I attended a basketball banquet and a girls team gathered together on the stage. Their coach gave a small speech before she introduced each player. "We didn't win any games this season," she lamented, "but in our hearts we won them all." Wow! What a quote! "In our hearts we won them all." I'll always remember it and hold it in my heart.
Not long after that banquet, I heard a story on National Public Radio about a high school girls basketball team in Texas that lost a game 100-0. I found an article about the game written by Barry Horn for the Dallas Morning News. Horn wrote, "Later on the 100-0 night, Civello [the losing coach] told his girls the life lesson they could take from their loss: 'I told them someday they will be on top in a similar situation and they should remember how they felt when some people were cheering for a team to score a hundred points and shut us out. Hopefully, my girls all learned a lesson in sportsmanship that will last a lifetime.'"
In her wonderful book, From the Mixed-Up Files of Mrs. Basil E. Frankweiler, E.L. Konigsburg made this observation about becoming a team, a family.
Something happened at precisely that moment. Both Claudia and Jamie tried to explain to me about it, but they couldn't quite. I know what happened but I never told them. Having words and explanations for everything is too modern ...
What happened was: they became a team, a family of two. There had been times before they ran away when they had acted like a team, but those were very different from feeling like a team. Becoming a team didn't mean the end of their arguments. But it did mean that the arguments became a part of the adventure, became discussions not threats. To an outsider the arguments would appear to be the same because feeling like part of a team is something that happens invisibly. You might call it caring. You could even call it love. And it is very rarely, indeed, that it happens to two people at the same time - especially a brother and a sister who had always spent more time with activities than they had with each other.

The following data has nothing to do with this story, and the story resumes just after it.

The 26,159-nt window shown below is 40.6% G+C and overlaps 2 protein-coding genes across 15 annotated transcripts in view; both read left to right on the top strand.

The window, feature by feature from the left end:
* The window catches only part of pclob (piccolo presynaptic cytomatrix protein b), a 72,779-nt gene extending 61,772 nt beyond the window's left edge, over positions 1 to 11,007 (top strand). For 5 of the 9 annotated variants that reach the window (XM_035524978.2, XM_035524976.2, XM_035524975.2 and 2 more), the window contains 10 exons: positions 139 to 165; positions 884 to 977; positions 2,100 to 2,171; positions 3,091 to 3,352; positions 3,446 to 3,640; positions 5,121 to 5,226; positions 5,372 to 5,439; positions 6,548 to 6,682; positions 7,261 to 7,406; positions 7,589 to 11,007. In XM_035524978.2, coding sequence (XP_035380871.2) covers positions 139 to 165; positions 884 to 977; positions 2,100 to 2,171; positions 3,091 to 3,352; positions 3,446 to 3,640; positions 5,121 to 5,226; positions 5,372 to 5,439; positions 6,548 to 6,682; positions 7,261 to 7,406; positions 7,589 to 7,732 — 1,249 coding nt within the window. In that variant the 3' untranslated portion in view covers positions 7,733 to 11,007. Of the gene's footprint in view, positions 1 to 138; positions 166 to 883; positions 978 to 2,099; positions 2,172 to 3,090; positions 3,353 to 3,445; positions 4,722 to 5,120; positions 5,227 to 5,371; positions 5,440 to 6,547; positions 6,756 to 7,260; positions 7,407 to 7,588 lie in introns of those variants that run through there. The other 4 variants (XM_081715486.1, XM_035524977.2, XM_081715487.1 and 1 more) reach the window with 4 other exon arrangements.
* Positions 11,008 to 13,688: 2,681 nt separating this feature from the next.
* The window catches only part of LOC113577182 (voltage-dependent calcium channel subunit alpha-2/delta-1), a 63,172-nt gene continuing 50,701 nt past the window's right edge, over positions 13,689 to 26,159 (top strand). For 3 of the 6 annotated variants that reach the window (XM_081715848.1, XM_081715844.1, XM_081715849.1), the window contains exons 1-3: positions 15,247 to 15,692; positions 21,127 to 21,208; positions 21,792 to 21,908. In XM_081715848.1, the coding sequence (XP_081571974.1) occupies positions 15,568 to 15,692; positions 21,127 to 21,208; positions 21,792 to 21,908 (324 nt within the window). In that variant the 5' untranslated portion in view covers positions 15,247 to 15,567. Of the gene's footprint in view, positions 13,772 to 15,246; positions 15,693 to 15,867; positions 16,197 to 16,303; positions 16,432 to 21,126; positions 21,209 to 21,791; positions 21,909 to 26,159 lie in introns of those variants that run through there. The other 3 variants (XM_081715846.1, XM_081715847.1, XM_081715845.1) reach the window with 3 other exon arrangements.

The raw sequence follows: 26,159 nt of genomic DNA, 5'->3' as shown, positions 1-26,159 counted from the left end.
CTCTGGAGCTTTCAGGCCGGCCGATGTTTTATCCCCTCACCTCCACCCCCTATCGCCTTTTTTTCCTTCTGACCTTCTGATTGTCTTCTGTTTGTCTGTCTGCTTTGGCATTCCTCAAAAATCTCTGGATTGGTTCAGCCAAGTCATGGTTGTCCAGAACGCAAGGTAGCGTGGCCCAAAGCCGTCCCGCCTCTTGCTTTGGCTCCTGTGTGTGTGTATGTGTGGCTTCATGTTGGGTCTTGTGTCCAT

There are winners and losers in all parts of our world —the social parts, the economic parts, the political parts, the religious parts —all parts. I'm hoping and working for a time when we become a team/family/community, when we can cheer for cooperation over conquest, when we can 'give under' instead of 'take over', and when we can say, "In our hearts and in our life together we won them all."
Trevor Scott Barton is an elementary school teacher in Greenville, S.C. He is a blogger for theSouthern Poverty Law Center.project of the
Photo: Young team, ©